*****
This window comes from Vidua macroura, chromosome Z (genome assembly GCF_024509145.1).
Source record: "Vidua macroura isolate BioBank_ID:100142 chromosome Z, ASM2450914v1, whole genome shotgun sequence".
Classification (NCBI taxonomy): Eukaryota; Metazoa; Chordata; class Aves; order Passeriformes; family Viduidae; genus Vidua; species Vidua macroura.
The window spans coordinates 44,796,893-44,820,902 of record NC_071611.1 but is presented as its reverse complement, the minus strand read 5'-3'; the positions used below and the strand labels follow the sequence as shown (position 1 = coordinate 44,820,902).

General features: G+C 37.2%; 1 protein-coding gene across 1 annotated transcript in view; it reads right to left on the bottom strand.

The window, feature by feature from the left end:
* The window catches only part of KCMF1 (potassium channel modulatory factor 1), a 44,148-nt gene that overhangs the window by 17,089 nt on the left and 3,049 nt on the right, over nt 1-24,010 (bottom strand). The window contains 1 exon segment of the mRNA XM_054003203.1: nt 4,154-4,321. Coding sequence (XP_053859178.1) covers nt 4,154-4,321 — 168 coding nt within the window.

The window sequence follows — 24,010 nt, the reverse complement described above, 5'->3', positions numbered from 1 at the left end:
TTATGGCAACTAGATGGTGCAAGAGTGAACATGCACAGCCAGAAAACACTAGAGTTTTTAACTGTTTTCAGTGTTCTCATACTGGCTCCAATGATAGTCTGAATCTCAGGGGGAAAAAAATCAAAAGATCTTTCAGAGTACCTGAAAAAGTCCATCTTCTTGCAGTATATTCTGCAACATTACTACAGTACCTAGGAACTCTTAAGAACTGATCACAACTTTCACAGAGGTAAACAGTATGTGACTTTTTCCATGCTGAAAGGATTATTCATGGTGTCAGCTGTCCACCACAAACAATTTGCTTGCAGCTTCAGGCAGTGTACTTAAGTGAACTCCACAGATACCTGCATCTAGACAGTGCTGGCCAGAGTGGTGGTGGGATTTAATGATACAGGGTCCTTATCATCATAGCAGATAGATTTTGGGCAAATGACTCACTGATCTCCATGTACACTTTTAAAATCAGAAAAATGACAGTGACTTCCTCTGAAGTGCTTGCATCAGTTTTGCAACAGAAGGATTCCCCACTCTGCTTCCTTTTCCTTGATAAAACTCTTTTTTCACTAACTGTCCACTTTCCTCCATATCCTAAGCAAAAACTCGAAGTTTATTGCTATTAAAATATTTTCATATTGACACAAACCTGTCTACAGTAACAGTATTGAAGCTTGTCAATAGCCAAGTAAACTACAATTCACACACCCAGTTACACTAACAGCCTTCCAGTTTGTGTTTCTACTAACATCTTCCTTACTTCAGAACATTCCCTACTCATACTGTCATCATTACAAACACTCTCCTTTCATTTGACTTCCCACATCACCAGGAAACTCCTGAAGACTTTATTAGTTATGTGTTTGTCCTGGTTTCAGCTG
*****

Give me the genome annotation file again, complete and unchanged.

This window comes from Vidua macroura, chromosome Z (genome assembly GCF_024509145.1).
Source record: "Vidua macroura isolate BioBank_ID:100142 chromosome Z, ASM2450914v1, whole genome shotgun sequence".
Classification (NCBI taxonomy): Eukaryota; Metazoa; Chordata; class Aves; order Passeriformes; family Viduidae; genus Vidua; species Vidua macroura.
The window spans coordinates 44,796,893-44,820,902 of record NC_071611.1 but is presented as its reverse complement, the minus strand read 5'-3'; the positions used below and the strand labels follow the sequence as shown (position 1 = coordinate 44,820,902).

General features: G+C 37.2%; 1 protein-coding gene across 1 annotated transcript in view; it reads right to left on the bottom strand.

The window, feature by feature from the left end:
* The window catches only part of KCMF1 (potassium channel modulatory factor 1), a 44,148-nt gene that overhangs the window by 17,089 nt on the left and 3,049 nt on the right, over nt 1-24,010 (bottom strand). The window contains 1 exon segment of the mRNA XM_054003203.1: nt 4,154-4,321. Coding sequence (XP_053859178.1) covers nt 4,154-4,321 — 168 coding nt within the window.

The window sequence follows — 24,010 nt, the reverse complement described above, 5'->3', positions numbered from 1 at the left end:
TTATGGCAACTAGATGGTGCAAGAGTGAACATGCACAGCCAGAAAACACTAGAGTTTTTAACTGTTTTCAGTGTTCTCATACTGGCTCCAATGATAGTCTGAATCTCAGGGGGAAAAAAATCAAAAGATCTTTCAGAGTACCTGAAAAAGTCCATCTTCTTGCAGTATATTCTGCAACATTACTACAGTACCTAGGAACTCTTAAGAACTGATCACAACTTTCACAGAGGTAAACAGTATGTGACTTTTTCCATGCTGAAAGGATTATTCATGGTGTCAGCTGTCCACCACAAACAATTTGCTTGCAGCTTCAGGCAGTGTACTTAAGTGAACTCCACAGATACCTGCATCTAGACAGTGCTGGCCAGAGTGGTGGTGGGATTTAATGATACAGGGTCCTTATCATCATAGCAGATAGATTTTGGGCAAATGACTCACTGATCTCCATGTACACTTTTAAAATCAGAAAAATGACAGTGACTTCCTCTGAAGTGCTTGCATCAGTTTTGCAACAGAAGGATTCCCCACTCTGCTTCCTTTTCCTTGATAAAACTCTTTTTTCACTAACTGTCCACTTTCCTCCATATCCTAAGCAAAAACTCGAAGTTTATTGCTATTAAAATATTTTCATATTGACACAAACCTGTCTACAGTAACAGTATTGAAGCTTGTCAATAGCCAAGTAAACTACAATTCACACACCCAGTTACACTAACAGCCTTCCAGTTTGTGTTTCTACTAACATCTTCCTTACTTCAGAACATTCCCTACTCATACTGTCATCATTACAAACACTCTCCTTTCATTTGACTTCCCACATCACCAGGAAACTCCTGAAGACTTTATTAGTTATGTGTTTGTCCTGGTTTCAGCTG